Google has closed a feature in Apps Engine that allowed traffic to be served unencrypted – a function which a security researcher used to highjack accounts.
App Engine provides server and storage infrastructure, SQL database and software tools to organisations including real estate group Ray White, “Angry Birds” game developer Rovio and e-commerce site Shoes of Prey.
It previously allowed developers to deploy their applications over HTTP if they could not connect via HTTPS.
But it revoked HTTP functionality late last week, after a flaw was revealed by Iowa State University researcher Matthew Sullivan at the Derbycon conference.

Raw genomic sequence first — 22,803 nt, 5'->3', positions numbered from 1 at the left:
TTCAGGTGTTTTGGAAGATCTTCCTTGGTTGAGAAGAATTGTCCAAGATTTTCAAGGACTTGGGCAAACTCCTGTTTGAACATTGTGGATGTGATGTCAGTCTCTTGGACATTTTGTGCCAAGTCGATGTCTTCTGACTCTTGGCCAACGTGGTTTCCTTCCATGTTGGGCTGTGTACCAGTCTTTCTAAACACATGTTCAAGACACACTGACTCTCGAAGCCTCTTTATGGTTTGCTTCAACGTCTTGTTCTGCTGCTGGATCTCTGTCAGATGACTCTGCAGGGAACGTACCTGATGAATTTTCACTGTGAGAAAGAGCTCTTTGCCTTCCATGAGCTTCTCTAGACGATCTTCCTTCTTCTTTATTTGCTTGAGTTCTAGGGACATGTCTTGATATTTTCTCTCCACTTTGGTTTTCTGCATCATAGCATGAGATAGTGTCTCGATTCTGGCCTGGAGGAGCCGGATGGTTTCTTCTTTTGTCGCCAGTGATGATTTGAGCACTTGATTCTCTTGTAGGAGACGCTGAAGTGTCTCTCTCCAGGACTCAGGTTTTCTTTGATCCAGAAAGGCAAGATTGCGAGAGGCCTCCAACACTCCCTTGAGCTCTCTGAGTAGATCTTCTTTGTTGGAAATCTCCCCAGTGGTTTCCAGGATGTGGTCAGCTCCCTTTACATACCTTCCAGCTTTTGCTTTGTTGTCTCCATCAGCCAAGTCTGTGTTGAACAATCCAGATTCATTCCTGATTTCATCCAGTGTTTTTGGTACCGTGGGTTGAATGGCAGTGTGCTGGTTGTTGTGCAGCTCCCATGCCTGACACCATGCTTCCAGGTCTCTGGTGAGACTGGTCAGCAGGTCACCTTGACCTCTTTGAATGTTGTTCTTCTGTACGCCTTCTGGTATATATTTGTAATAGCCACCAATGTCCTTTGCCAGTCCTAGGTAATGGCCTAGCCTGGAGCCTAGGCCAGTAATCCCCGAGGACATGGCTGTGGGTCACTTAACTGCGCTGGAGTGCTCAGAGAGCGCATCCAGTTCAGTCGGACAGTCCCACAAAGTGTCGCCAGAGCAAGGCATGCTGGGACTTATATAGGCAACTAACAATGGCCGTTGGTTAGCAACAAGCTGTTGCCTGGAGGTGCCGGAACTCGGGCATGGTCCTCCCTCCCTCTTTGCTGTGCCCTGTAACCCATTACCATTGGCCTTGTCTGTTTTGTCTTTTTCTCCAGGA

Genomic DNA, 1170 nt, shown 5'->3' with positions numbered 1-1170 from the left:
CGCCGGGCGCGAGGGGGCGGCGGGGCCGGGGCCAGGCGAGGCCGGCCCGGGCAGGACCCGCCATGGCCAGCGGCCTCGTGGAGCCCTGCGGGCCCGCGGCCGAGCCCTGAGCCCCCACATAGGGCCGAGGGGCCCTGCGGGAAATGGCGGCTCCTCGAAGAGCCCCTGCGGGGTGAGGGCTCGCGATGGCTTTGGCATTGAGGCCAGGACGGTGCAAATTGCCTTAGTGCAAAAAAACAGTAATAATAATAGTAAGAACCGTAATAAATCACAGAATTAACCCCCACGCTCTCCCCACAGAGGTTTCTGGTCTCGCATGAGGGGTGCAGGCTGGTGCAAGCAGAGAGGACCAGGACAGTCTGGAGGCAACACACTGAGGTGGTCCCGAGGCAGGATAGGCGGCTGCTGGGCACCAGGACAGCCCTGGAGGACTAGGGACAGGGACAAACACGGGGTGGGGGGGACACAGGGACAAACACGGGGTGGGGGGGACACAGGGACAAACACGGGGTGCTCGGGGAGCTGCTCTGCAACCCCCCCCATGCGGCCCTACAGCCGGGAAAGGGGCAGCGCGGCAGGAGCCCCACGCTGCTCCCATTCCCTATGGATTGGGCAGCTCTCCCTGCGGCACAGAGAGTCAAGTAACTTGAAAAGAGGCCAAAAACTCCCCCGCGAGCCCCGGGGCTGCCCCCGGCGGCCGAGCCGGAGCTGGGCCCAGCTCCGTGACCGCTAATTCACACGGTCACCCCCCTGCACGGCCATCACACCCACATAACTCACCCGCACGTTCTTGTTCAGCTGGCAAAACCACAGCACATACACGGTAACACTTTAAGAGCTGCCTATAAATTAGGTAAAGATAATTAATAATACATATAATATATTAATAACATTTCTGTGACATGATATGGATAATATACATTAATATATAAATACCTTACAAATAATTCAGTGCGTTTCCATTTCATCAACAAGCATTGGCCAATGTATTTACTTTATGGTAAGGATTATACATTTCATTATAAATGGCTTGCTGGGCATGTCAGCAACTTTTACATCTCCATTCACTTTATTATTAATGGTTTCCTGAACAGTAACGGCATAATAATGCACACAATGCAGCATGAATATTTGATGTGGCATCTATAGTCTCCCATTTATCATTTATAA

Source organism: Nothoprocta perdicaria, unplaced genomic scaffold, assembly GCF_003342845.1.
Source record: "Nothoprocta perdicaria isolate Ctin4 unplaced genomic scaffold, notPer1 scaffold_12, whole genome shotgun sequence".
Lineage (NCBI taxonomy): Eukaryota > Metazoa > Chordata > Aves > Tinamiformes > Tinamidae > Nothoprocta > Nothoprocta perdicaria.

Sullivan used his Cookie Cadger tool to steal cookies used during a friend's Google App Engine session, run over the conference's open wireless network.
He used the stolen data to access the account console and modify App Engine data.
“If someone is in admin, you can view the sourcecode, view and edit the datastore. If you use two factor [authentication], it is not going to save you,” he told the conference.
Google said the change did not affect App Engine applications’ traffic, which developers could configure to serve only over HTTPS and added usage of the insecure feature was low.